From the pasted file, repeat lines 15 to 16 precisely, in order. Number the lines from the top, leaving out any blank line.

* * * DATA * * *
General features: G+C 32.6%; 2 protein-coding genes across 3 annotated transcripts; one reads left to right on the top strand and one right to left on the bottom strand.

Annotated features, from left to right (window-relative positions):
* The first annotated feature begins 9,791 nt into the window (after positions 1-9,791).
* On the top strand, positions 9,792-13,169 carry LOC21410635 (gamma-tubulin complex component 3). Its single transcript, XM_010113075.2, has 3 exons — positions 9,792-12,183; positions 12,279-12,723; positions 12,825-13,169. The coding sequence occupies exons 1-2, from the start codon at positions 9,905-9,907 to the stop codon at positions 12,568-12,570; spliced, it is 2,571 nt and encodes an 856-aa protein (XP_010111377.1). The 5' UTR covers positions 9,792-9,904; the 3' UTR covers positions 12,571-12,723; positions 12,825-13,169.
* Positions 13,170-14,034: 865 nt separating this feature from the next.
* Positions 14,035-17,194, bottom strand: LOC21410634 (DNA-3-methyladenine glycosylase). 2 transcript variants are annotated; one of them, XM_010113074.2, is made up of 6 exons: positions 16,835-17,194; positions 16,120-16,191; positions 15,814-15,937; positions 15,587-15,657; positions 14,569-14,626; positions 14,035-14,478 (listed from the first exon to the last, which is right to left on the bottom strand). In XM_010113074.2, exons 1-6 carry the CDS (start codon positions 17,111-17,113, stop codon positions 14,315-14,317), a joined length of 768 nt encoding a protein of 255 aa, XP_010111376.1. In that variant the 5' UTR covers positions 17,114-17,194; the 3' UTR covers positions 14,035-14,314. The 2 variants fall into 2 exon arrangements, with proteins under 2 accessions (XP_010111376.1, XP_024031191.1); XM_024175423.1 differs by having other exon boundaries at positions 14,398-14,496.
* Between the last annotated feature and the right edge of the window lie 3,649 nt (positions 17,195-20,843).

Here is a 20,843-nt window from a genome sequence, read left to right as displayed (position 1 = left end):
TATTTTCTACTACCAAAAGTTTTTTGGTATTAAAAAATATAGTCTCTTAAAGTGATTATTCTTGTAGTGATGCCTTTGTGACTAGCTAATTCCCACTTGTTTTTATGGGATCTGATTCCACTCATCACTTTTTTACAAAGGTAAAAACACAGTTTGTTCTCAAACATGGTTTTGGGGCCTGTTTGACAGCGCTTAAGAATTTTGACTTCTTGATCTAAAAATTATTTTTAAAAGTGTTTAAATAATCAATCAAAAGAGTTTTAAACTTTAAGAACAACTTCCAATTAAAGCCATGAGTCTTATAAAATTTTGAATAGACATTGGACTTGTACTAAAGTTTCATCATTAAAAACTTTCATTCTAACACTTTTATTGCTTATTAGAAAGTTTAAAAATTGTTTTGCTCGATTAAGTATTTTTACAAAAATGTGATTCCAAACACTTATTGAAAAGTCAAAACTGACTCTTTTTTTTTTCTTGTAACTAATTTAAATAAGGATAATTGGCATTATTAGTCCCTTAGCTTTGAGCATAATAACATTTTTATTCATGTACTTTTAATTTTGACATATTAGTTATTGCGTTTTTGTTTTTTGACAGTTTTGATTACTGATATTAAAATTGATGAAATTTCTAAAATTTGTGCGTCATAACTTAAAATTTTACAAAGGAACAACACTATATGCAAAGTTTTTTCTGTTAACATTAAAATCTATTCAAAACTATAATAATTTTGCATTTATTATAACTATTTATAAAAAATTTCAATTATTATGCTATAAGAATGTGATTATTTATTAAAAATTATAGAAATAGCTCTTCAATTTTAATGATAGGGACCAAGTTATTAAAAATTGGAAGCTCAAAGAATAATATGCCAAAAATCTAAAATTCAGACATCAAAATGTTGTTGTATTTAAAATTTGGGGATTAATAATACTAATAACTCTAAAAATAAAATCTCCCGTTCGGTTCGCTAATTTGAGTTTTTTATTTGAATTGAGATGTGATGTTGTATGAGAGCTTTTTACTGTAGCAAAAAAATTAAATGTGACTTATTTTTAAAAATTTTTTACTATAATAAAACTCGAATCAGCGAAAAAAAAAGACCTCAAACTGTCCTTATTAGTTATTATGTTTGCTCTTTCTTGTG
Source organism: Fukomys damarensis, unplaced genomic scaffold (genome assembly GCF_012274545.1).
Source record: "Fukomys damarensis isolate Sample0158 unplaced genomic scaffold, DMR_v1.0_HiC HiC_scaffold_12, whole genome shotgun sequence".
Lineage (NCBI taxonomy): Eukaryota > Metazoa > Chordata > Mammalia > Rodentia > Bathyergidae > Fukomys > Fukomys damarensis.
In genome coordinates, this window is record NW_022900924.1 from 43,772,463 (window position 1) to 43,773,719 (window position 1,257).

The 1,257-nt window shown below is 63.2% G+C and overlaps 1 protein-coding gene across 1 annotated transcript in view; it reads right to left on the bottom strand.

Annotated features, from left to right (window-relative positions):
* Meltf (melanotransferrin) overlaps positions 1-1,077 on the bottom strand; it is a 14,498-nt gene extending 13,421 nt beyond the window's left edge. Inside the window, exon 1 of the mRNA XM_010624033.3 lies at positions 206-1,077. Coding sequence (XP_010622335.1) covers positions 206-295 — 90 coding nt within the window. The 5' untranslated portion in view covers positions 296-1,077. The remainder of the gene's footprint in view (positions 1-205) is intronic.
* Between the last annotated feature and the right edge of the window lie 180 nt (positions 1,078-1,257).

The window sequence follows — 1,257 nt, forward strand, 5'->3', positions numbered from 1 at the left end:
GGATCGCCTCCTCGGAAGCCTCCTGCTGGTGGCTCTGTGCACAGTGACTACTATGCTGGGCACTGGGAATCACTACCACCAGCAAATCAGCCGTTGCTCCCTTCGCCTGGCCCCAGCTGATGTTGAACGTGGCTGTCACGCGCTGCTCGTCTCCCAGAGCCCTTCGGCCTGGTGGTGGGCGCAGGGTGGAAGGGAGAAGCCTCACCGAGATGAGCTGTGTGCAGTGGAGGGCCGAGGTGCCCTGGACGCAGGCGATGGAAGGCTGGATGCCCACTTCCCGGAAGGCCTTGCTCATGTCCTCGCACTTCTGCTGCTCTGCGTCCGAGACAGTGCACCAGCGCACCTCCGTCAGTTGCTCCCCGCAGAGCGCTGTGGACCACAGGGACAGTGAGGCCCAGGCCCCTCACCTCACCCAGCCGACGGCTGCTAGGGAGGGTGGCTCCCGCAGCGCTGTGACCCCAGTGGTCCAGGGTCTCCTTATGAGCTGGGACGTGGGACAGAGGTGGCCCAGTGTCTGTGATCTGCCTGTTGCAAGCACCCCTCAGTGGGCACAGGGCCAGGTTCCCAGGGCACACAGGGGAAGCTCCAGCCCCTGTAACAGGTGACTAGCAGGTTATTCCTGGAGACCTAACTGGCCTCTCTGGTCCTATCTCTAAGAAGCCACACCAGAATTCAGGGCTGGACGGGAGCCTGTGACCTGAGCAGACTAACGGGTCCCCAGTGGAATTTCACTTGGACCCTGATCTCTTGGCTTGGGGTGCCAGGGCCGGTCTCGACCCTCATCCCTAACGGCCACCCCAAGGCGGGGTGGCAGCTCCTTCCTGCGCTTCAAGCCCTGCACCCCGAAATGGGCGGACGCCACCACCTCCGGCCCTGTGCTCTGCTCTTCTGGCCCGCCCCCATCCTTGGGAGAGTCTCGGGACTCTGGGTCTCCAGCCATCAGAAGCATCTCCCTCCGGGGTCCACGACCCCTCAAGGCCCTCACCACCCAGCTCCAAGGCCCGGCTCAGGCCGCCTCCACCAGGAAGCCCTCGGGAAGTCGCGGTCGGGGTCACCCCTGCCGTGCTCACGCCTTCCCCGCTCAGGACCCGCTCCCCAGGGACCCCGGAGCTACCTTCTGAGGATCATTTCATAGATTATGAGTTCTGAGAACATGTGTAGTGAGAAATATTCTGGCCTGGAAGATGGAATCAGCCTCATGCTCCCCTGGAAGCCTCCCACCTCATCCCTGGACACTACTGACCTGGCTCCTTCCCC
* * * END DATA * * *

Annotated features, from left to right (window-relative positions):
* Meltf (melanotransferrin) overlaps positions 1-1,077 on the bottom strand; it is a 14,498-nt gene extending 13,421 nt beyond the window's left edge. Inside the window, exon 1 of the mRNA XM_010624033.3 lies at positions 206-1,077. Coding sequence (XP_010622335.1) covers positions 206-295 — 90 coding nt within the window. The 5' untranslated portion in view covers positions 296-1,077. The remainder of the gene's footprint in view (positions 1-205) is intronic.